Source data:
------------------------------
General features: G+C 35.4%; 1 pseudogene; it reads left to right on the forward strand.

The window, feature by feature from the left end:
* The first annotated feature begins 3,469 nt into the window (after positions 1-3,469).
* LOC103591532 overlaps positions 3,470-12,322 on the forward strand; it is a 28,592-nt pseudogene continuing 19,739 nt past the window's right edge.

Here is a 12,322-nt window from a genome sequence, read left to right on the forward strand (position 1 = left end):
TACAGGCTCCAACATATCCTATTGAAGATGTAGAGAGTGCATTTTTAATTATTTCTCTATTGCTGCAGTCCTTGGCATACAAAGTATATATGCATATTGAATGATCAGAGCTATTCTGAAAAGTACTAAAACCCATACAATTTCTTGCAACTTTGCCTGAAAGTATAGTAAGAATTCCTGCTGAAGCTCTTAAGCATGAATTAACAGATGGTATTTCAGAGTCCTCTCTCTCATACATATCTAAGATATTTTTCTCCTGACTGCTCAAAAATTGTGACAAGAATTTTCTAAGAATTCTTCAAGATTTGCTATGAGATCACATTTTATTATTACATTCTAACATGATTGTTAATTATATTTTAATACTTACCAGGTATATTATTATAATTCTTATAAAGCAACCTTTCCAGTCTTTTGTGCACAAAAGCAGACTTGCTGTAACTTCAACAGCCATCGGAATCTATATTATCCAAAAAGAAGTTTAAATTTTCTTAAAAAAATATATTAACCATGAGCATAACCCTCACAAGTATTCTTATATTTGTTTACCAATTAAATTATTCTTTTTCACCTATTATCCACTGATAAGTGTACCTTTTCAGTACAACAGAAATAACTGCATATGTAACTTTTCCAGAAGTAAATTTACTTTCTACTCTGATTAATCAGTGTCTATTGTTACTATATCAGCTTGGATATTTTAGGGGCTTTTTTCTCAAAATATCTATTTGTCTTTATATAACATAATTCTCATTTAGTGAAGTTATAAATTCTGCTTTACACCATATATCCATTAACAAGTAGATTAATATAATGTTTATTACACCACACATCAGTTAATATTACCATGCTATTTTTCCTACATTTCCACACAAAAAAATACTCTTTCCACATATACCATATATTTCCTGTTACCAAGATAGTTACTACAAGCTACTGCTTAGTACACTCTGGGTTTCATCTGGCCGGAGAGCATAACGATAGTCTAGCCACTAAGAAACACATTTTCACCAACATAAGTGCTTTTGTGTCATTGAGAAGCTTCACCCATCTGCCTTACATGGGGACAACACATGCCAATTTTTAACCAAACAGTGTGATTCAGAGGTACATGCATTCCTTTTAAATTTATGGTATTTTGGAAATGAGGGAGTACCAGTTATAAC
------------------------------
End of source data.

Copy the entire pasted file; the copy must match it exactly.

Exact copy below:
General features: G+C 35.4%; 1 pseudogene; it reads left to right on the forward strand.

The window, feature by feature from the left end:
* The first annotated feature begins 3,469 nt into the window (after positions 1-3,469).
* LOC103591532 overlaps positions 3,470-12,322 on the forward strand; it is a 28,592-nt pseudogene continuing 19,739 nt past the window's right edge.

Here is a 12,322-nt window from a genome sequence, read left to right on the forward strand (position 1 = left end):
TACAGGCTCCAACATATCCTATTGAAGATGTAGAGAGTGCATTTTTAATTATTTCTCTATTGCTGCAGTCCTTGGCATACAAAGTATATATGCATATTGAATGATCAGAGCTATTCTGAAAAGTACTAAAACCCATACAATTTCTTGCAACTTTGCCTGAAAGTATAGTAAGAATTCCTGCTGAAGCTCTTAAGCATGAATTAACAGATGGTATTTCAGAGTCCTCTCTCTCATACATATCTAAGATATTTTTCTCCTGACTGCTCAAAAATTGTGACAAGAATTTTCTAAGAATTCTTCAAGATTTGCTATGAGATCACATTTTATTATTACATTCTAACATGATTGTTAATTATATTTTAATACTTACCAGGTATATTATTATAATTCTTATAAAGCAACCTTTCCAGTCTTTTGTGCACAAAAGCAGACTTGCTGTAACTTCAACAGCCATCGGAATCTATATTATCCAAAAAGAAGTTTAAATTTTCTTAAAAAAATATATTAACCATGAGCATAACCCTCACAAGTATTCTTATATTTGTTTACCAATTAAATTATTCTTTTTCACCTATTATCCACTGATAAGTGTACCTTTTCAGTACAACAGAAATAACTGCATATGTAACTTTTCCAGAAGTAAATTTACTTTCTACTCTGATTAATCAGTGTCTATTGTTACTATATCAGCTTGGATATTTTAGGGGCTTTTTTCTCAAAATATCTATTTGTCTTTATATAACATAATTCTCATTTAGTGAAGTTATAAATTCTGCTTTACACCATATATCCATTAACAAGTAGATTAATATAATGTTTATTACACCACACATCAGTTAATATTACCATGCTATTTTTCCTACATTTCCACACAAAAAAATACTCTTTCCACATATACCATATATTTCCTGTTACCAAGATAGTTACTACAAGCTACTGCTTAGTACACTCTGGGTTTCATCTGGCCGGAGAGCATAACGATAGTCTAGCCACTAAGAAACACATTTTCACCAACATAAGTGCTTTTGTGTCATTGAGAAGCTTCACCCATCTGCCTTACATGGGGACAACACATGCCAATTTTTAACCAAACAGTGTGATTCAGAGGTACATGCATTCCTTTTAAATTTATGGTATTTTGGAAATGAGGGAGTACCAGTTATAAC